Even though “Crossing Delancy’s” Sam the Pickle Man and Tu BiShvat both are somewhat predictable, they also are filled with wisdom, poetry, hope, and faith.
May each of us, at this Tu BiShvat – the New Year of the Trees – refuse to be complacent in accepting the ills and sorrows of our lives.
In my past life as a cantor in Los Angeles, I was always facilitating the concept of “Jewish time” for others. Here in Jerusalem, it just sort of happens on its own.
In college, being outdoors and celebrating the natural world was an important part of my spirituality, so I sought out hints that other Jews felt the same way.
The wind and the smell of smoke woke us. We stumbled out of bed, joining neighbors in the cul-de-sac to stare at the red glow lighting up the hills behind our houses.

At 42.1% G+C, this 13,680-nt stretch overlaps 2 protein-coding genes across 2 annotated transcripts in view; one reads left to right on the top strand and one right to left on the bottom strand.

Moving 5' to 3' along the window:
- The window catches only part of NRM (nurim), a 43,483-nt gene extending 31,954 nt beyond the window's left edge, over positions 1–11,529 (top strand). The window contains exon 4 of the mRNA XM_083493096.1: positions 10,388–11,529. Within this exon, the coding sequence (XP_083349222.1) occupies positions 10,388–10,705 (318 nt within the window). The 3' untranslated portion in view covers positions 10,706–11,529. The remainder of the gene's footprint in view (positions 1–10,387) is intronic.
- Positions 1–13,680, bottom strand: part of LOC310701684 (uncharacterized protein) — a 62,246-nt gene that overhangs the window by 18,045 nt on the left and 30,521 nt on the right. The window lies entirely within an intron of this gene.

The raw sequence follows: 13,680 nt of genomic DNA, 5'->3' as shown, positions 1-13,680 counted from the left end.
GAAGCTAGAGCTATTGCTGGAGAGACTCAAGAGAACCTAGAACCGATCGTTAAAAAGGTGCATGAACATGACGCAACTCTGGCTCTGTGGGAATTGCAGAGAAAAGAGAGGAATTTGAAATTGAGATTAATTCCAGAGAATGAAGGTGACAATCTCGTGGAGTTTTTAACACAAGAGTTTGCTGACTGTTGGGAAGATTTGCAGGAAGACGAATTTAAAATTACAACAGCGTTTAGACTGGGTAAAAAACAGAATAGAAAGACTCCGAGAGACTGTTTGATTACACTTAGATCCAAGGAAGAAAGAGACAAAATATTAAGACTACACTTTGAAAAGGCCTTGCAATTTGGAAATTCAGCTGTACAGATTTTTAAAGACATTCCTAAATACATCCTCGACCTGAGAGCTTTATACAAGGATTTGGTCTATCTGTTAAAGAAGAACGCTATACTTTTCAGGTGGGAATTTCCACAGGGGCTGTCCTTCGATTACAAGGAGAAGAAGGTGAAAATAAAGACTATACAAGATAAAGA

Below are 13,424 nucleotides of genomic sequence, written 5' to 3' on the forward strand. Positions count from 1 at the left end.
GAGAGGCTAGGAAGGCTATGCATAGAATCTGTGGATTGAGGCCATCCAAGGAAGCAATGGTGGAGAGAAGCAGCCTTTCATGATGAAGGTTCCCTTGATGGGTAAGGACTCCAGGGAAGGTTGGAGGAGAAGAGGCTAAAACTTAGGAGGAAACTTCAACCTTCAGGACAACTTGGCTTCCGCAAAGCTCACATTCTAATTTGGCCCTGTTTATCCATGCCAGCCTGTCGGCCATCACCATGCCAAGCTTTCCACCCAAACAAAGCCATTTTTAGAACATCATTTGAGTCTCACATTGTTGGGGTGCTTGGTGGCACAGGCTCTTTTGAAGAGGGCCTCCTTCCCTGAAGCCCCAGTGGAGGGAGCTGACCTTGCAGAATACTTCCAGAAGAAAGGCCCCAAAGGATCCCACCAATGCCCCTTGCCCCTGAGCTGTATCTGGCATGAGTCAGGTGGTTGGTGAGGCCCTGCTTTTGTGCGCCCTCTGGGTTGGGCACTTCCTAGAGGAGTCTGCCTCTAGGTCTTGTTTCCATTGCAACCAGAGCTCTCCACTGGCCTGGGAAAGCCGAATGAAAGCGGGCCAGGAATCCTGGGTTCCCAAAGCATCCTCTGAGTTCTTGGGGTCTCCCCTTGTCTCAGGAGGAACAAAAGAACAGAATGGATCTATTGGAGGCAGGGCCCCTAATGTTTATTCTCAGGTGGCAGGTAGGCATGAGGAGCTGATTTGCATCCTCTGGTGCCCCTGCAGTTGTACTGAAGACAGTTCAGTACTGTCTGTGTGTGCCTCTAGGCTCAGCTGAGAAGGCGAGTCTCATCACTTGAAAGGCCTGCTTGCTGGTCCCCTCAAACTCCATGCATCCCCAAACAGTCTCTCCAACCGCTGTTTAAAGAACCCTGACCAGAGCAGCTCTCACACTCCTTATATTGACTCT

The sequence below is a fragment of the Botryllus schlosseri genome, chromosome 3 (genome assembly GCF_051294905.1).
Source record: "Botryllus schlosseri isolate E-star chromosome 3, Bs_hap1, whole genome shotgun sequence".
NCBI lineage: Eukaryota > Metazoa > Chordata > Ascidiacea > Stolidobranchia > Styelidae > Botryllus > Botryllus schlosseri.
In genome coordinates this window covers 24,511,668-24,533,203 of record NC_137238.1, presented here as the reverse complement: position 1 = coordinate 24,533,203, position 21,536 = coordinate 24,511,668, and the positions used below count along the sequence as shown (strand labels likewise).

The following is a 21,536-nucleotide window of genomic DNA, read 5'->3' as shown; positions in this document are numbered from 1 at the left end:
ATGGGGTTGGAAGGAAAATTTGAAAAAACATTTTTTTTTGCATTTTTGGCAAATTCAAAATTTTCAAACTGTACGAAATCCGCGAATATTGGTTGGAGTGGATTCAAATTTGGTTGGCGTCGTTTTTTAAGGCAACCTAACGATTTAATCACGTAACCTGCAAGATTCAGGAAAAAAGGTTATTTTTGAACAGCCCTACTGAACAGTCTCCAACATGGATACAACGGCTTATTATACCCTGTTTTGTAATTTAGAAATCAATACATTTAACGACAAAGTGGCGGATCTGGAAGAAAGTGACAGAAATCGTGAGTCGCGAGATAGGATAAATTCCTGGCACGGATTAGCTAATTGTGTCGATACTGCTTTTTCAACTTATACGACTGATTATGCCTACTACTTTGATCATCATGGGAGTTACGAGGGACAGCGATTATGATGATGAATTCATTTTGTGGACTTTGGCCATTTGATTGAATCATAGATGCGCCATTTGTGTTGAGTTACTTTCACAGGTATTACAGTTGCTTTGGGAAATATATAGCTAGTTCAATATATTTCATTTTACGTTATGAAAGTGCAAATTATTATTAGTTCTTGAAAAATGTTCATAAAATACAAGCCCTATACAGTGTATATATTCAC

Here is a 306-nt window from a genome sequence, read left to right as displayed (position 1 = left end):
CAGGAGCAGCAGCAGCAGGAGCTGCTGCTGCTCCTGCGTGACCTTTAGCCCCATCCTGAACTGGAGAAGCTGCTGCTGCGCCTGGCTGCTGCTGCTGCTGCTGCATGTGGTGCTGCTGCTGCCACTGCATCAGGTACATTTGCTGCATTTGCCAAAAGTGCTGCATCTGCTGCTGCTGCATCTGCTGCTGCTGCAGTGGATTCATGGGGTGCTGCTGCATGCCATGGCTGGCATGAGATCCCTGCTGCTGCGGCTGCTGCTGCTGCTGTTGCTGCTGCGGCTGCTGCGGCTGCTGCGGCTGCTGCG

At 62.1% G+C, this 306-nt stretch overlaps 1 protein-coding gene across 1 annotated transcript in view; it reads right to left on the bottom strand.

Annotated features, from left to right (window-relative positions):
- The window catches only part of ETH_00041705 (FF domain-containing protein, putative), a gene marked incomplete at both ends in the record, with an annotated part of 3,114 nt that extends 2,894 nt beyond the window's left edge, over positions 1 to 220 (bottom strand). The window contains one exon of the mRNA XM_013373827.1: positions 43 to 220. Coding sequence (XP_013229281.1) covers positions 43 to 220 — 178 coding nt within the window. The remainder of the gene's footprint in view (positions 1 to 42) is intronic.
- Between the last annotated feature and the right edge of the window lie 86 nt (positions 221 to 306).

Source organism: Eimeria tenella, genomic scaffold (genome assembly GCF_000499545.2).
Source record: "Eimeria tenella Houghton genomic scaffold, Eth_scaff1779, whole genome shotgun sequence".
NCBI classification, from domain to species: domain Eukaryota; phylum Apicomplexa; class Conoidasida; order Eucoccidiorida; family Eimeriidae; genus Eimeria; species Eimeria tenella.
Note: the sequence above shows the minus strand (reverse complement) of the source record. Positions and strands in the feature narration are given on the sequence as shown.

Following World War II, many Jews were confined to displaced persons (DPs) camps in Allied-occupied countries. Among them were my parents and parents-in-law.
People often ask me: How could a good God allow the Holocaust to happen? The best answer to this question, I believe, lies in the biblical story of Cain and Abel.
The artifacts displayed in a major new exhibit, “Auschwitz. Not long ago. Not far away.,” are what remain, despite the perpetrators’ attempts to conceal their crimes.